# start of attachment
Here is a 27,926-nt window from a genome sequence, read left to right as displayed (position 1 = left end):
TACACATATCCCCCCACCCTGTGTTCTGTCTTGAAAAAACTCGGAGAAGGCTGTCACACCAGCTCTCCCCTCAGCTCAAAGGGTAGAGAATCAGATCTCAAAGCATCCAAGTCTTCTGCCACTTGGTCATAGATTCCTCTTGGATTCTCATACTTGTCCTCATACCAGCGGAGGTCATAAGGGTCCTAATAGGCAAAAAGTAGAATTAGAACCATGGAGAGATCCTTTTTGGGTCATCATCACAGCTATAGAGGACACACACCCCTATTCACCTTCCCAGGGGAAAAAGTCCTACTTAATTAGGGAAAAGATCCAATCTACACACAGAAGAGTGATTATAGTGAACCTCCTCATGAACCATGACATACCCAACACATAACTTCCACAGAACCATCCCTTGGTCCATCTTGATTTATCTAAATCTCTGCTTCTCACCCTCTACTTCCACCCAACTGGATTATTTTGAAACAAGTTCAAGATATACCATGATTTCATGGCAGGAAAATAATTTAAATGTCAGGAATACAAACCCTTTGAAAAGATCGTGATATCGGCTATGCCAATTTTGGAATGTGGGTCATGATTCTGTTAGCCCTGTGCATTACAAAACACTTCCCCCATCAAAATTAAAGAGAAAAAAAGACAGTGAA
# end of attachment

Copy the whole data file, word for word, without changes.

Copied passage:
Here is a 27,926-nt window from a genome sequence, read left to right as displayed (position 1 = left end):
TACACATATCCCCCCACCCTGTGTTCTGTCTTGAAAAAACTCGGAGAAGGCTGTCACACCAGCTCTCCCCTCAGCTCAAAGGGTAGAGAATCAGATCTCAAAGCATCCAAGTCTTCTGCCACTTGGTCATAGATTCCTCTTGGATTCTCATACTTGTCCTCATACCAGCGGAGGTCATAAGGGTCCTAATAGGCAAAAAGTAGAATTAGAACCATGGAGAGATCCTTTTTGGGTCATCATCACAGCTATAGAGGACACACACCCCTATTCACCTTCCCAGGGGAAAAAGTCCTACTTAATTAGGGAAAAGATCCAATCTACACACAGAAGAGTGATTATAGTGAACCTCCTCATGAACCATGACATACCCAACACATAACTTCCACAGAACCATCCCTTGGTCCATCTTGATTTATCTAAATCTCTGCTTCTCACCCTCTACTTCCACCCAACTGGATTATTTTGAAACAAGTTCAAGATATACCATGATTTCATGGCAGGAAAATAATTTAAATGTCAGGAATACAAACCCTTTGAAAAGATCGTGATATCGGCTATGCCAATTTTGGAATGTGGGTCATGATTCTGTTAGCCCTGTGCATTACAAAACACTTCCCCCATCAAAATTAAAGAGAAAAAAAGACAGTGAA